1. Excellent post! For those where ordering from amazon is not possible (or desired) and do not have access to coconut butter, here's an easy why to make your own coconut butter for unsweetened coconut flakes: http://tinyurl.com/lhuswgs Currently in New Zealand, the only coconut butter is the stuff you put on your skin. I don't recommend trying to eat that ;)

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    1. Thanks for the link, Lynette.
      Yes, don'c confuse cocoa butter with coconut cutter! :D

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  2. How do you 'turn on your bodies fat prioritization' when you are mixing coconut butter with things like toast, oats and rice? I agree that you need carbs to fuel the fat fire but to include such simple carbs with the coconut butter first thing in the morning seems (to me anyway - and I'm not a nutritionist) to be counter productive. Wouldn't it be better - assuming you want to prioritize fat metabolization - to start the day with fats ONLY and then slowly add simple carbs as needed to keep that fat fire burning? Perhaps I'm splitting hairs in which case feel free to tell me so. :)

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    1. Martin,
      I should have been more clear in my post. I eat one or two spoonfuls of straight coconut butter (sometimes almond butter) in the morning, and I consider that to be optimum. I offered the other examples as ways people can introduce coconut butter into their morning routine. My understanding is that the majority calorie source will be metabolically prioritized. So if 40% of the calories in a meal are from fat, 30% from carbs, & 30% from protein, fat will be prioritized. But I prefer a straight fat food first thing in the morning.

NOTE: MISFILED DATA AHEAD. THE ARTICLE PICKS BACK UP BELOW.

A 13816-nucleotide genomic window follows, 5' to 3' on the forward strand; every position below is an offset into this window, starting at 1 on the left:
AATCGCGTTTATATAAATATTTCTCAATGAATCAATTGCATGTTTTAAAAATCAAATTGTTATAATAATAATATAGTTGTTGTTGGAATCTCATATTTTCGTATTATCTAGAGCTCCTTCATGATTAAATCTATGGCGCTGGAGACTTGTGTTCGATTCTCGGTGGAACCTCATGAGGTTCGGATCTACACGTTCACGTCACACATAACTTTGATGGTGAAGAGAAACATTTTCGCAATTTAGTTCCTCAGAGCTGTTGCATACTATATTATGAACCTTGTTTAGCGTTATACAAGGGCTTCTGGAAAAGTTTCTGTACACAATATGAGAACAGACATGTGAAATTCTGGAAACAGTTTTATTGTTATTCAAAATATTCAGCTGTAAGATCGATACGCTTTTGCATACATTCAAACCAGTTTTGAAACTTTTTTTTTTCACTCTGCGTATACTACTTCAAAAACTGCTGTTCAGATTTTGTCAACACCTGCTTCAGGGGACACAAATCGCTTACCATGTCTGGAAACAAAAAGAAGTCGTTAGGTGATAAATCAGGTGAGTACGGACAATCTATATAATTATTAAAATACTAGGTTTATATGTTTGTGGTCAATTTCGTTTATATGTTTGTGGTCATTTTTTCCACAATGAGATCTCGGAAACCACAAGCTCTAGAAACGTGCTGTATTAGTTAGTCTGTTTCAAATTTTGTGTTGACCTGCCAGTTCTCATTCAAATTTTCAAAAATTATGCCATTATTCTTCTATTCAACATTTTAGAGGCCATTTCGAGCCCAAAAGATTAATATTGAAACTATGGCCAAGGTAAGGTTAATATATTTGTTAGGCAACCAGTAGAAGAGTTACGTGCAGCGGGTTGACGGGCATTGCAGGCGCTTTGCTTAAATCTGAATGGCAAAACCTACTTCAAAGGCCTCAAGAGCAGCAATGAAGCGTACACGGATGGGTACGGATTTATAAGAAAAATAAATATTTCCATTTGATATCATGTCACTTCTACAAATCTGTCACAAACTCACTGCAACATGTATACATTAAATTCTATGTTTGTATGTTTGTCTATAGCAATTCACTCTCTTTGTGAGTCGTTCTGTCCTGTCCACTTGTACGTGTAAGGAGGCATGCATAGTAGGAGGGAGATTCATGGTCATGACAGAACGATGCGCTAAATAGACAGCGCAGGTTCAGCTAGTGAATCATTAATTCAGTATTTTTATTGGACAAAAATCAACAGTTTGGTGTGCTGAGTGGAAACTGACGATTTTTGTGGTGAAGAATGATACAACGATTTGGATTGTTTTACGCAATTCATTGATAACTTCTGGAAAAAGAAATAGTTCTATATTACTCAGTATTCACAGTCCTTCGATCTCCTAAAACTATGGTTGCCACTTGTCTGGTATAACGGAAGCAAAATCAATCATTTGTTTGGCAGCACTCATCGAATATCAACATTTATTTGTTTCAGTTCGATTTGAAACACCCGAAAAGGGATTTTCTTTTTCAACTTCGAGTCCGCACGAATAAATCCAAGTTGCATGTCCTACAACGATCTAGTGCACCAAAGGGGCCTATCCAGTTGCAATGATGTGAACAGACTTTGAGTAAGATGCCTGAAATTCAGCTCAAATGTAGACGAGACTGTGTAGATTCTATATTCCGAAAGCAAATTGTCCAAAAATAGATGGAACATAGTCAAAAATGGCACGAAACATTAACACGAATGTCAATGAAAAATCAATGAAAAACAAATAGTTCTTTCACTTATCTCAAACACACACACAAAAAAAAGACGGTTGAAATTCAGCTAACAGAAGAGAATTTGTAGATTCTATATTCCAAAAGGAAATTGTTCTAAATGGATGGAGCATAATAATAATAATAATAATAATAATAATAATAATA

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  3. Ras, what recommendations do you have for mixing the coconut butter with other healthy foods on Grand Canyon R3s and the like? I generally enjoy eating it straight up, but can envision a scenario that after 10 hours or so my body may want some variety and will let me know in less run productive ways...

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    1. I find it very palatable with things like dried mango and crystallized ginger, just chewing them up together. One thing I like about coconut butter is that it's kind of bland, so I can choke it down even when it isn't all that appealing. I just chew it a little bit, then wash it down with a few swigs of water. For fat fueling, you just need to keep the proportion of calories from fat in the 40% and up range. But to my palate coconut butter mixes well with many flavors, from sweet to savory.

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  4. I've made raw "almond joy" balls, which are basically coconut butter, almond meal/flour, a little honey, unsweetened coconut and cacao nibs. They carry really well on long runs. I make my own coconut butter in the Vitamix.

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    1. Sarah, I used your recipe (minus the almond meal) and it worked perfectly for me. I love the crunch given by the cacao nibs.

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  5. I've also been using my Vitamix to make a coconut butter goo. I start with 2 cups of dried shredded organic bulk coconut and blend on high. Then added two more cups of the shredded , 4 dates pitted and nice pinch of cardamon and three finger pinch of salt. I vacuum seal these and it makes about 8 goos for a total of $3. They will last for a long time (months / years) once vacuumed.

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  6. I used coconut butter balls (coconut butter, a touch of honey, cocoa nibs, rolled in shredded coconut to avoid sticking, I forgot to add a pinch of salt) as a source of fuel yesterday and I had constant energy for my 10h race.
    I also used some Perpetuem, about half the recommended amount per hour, and 2 small chia bars, so I think my sugar intake was relatively low and a large portion of my energy came from the coconut.
    I loved the mild taste of coconut butter , not needing to wash it down with water. And I was amazed at how even my energy levels where. It worked perfectly for that race..